As mentioned previously, George Catlin went on several summer excursions West in the early 1830s to record the customs and characters of American Indian tribes he encountered. After 1837, Catlin the artist turned into Catlin the showman, touring the East Coast and Europe with his collection of paintings, costumes, weapons, and household artifacts. He called it his “Indian Gallery” or “Gallery Unique.” In doing so, Catlin inaugurated the elements of what was to become known as Wild West Shows.
Unknown artist, The World’s Greatest Amusement Institution Tompkin’s Real Wild West Frontier Exhibition and European Circus, ca. 1911, Lithograph, Courtesy of Amon Carter Museum of American Art, Fort Worth, Texas
Unknown artist, Buffalo Ranch Real Wild West: Cowboys, Cowgirls, Indians, and Mexicans, ca. 1890-1910, Chromolithograph, Courtesy of Amon Carter Museum of American Art, Fort Worth, Texas
The Wild West Show as a form of entertainment did not become a major cultural phenomenon until the late 19th century, when Americans and Europeans became intrigued with the rapidly disappearing Plains frontier. All Wild West Showmen shared a goal – to create popular entertainments that provide spectators an opportunity to witness and appreciate replications of life on the Great Plains. Audiences of these shows typically experienced the portrayal of a simple, romantic world in which heroic people on horseback enjoyed untrammeled freedom, quickly eliminated evil, and ensured the success of the “American” way.
Erwin E. Smith, Part of the Wild West Show of Gordon W. Lillie “Pawnee Bill,” famous showman who was touring the Eastern states at the time Erwin E. Smith, the photographer, was attending the School of the Museum of Fine Arts in Boston. Photographed against a painted backdrop. Boston, Massachusetts., 1908, Nitrate negative, Courtesy of Erwin E. Smith Collection of the Library of Congress on Deposit at the Amon Carter Museum of American Art, Fort Worth, Texas, © Erwin E. Smith Foundation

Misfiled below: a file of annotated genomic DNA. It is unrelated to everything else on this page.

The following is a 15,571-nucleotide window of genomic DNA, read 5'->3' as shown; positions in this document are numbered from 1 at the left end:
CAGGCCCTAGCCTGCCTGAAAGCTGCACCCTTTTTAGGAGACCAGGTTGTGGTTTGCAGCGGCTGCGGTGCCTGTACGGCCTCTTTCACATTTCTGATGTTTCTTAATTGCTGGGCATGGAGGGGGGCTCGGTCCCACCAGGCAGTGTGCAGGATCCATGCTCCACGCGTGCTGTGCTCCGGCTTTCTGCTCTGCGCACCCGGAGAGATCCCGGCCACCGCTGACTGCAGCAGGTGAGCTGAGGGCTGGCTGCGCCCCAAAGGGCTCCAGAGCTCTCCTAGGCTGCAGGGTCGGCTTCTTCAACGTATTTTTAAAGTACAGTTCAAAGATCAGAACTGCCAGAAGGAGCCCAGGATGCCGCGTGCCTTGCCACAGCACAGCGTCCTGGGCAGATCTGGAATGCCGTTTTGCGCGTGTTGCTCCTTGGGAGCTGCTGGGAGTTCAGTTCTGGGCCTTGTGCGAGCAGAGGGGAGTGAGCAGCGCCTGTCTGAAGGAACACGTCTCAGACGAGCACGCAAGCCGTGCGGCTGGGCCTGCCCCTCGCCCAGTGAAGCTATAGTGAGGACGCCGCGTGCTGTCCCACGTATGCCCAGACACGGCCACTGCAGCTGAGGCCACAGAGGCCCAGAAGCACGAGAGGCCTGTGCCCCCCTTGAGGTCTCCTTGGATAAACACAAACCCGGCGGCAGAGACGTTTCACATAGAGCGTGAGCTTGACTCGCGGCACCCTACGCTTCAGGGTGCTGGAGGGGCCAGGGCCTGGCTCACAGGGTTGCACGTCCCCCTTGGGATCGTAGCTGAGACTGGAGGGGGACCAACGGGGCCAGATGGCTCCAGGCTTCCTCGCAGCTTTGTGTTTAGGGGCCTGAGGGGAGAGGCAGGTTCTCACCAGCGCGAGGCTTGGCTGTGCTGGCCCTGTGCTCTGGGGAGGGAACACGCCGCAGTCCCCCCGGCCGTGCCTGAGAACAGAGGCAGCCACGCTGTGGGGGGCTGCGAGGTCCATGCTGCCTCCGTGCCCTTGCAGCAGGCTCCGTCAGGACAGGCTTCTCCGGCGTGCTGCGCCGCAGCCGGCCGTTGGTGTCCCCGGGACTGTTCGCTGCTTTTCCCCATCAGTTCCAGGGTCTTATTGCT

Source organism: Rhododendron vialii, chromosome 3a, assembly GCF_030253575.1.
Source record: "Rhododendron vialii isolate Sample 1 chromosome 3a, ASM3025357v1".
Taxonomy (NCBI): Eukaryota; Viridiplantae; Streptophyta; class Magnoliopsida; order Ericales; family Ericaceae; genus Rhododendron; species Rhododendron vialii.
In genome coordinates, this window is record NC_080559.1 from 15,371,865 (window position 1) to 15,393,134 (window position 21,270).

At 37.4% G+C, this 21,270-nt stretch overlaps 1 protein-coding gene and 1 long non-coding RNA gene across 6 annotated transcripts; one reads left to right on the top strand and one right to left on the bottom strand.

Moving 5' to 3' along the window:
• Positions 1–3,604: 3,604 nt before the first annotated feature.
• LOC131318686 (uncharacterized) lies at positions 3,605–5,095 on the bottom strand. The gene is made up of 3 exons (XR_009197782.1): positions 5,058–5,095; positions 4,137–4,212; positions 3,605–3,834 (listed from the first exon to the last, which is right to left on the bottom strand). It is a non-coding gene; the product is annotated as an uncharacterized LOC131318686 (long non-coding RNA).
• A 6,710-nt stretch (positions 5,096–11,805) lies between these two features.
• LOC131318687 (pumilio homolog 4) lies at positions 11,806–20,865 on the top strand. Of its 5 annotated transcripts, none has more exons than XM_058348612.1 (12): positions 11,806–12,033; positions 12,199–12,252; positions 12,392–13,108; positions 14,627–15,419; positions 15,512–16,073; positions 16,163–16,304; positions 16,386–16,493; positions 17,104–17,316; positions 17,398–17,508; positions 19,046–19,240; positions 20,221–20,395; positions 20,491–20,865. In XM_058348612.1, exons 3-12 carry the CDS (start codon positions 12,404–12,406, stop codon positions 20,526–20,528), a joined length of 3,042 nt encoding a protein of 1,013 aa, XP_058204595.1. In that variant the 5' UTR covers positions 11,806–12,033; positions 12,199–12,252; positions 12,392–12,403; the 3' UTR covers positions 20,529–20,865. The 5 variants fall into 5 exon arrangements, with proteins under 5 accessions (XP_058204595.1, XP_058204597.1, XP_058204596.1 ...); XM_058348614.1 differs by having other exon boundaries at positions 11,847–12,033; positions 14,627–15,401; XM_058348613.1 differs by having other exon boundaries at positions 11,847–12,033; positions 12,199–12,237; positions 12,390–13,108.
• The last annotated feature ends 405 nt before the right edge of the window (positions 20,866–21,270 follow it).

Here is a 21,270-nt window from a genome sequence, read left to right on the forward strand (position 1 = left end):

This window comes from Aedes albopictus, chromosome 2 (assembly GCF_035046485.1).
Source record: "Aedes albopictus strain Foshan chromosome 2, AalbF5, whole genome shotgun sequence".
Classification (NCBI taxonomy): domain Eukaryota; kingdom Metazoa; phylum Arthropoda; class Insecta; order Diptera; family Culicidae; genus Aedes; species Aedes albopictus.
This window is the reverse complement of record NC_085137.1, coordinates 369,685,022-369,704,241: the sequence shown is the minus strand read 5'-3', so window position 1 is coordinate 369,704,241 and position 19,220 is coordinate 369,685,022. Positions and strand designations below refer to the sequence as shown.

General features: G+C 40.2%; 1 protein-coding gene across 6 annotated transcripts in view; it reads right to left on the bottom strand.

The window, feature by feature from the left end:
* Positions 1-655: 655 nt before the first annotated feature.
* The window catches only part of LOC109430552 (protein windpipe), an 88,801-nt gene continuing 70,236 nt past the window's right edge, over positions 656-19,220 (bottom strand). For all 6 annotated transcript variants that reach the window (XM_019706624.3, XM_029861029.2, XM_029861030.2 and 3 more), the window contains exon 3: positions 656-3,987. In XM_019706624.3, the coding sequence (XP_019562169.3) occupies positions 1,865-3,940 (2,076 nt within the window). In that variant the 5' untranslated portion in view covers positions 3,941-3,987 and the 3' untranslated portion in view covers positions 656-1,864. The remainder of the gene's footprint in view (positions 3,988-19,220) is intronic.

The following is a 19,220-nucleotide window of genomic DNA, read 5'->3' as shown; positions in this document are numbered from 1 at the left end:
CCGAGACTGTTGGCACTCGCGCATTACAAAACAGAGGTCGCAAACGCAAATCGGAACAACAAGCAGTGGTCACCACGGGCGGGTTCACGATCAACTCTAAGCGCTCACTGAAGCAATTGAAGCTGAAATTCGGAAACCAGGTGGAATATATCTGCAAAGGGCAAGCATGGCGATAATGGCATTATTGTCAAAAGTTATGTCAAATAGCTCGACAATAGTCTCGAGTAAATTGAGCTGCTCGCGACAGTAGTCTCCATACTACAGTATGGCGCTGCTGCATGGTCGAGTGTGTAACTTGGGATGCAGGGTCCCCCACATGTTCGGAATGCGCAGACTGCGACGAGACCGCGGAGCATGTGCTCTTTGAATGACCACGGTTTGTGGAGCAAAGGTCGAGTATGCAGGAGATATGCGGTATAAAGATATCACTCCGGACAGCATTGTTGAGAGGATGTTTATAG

Erwin E. Smith, Performers with stage coach in Pawnee Bill’s Wild West Show., 1908, Gelatin dry plate negative, Courtesy of Erwin E. Smith Collection of the Library of Congress on Deposit at the Amon Carter Museum of American Art, Fort Worth, Texas, © Erwin E. Smith Foundation
Catlin pioneered much of the Wild West Show tradition, including conveying the look and feel of the prairies, its people, animals that roamed there, the joy of the hunt and chase, and colorful aspects of the frontier. The artist had witnessed the end of the Plains Indian culture – one built around family, ceremonial life, horsemanship, buffalo hunting, warfare and other pursuits free from outside influences. He believed that others would only know of the “vanishing” American Indian cultures through the visual record he had preserved, compelling him to reproduce and interpret the Plains Indian culture for the public and make a living in the process. Catlin conveyed his ideas through the reigning media of the day – paintings, museum-like collections, books, and lectures – and traveled his collection around the world.
Broadside for Catlin exhibit in Egyptian Hall, Piccadilly, England, ca.1844, Courtesy Toronto Public Library, Gift of the Metcalf Family in Honour of Robert F. Reid
George Catlin | Nine Ojibbeway Indians in London | 1861 – 1869 | Oil on card mounted on paperboard
George Catlin’s Indian Gallery, The Grand Salon, Renwick Gallery, Smithsonian American Art Museum, Photo by Il Primo Uomo on Flickr
Producing his enterprise was no simple – or inexpensive – task. Catlin had to hire many helpers. His collection of art and artifacts required proper packing and shipping. In addition to the hundreds of paintings, there were several thousand artifacts: tobacco pipes and domestic objects; weapons of war, the tomahawks, scalping knives, and clubs; and two live grizzly bears, which proved too troublesome for the European portion of his traveling exhibit. With a limited supply of affordable and fashionable exhibition space, Catlin often settled on salons at law buildings, old chapels, old theaters, and public buildings. His paintings and artifacts crowded the walls, displayed in what is referred to as “salon style,” in which images are stacked on top of each other from floor to ceiling. The exhibition’s festivities began promptly at 7:30pm. Electricity not yet available, lighting in the evening hours was provided by candles or whale oil lamps. Can you imagine?!
**Information for this post was collected by SRM research volunteer Shelle McMillen. Thank you, Shelle!**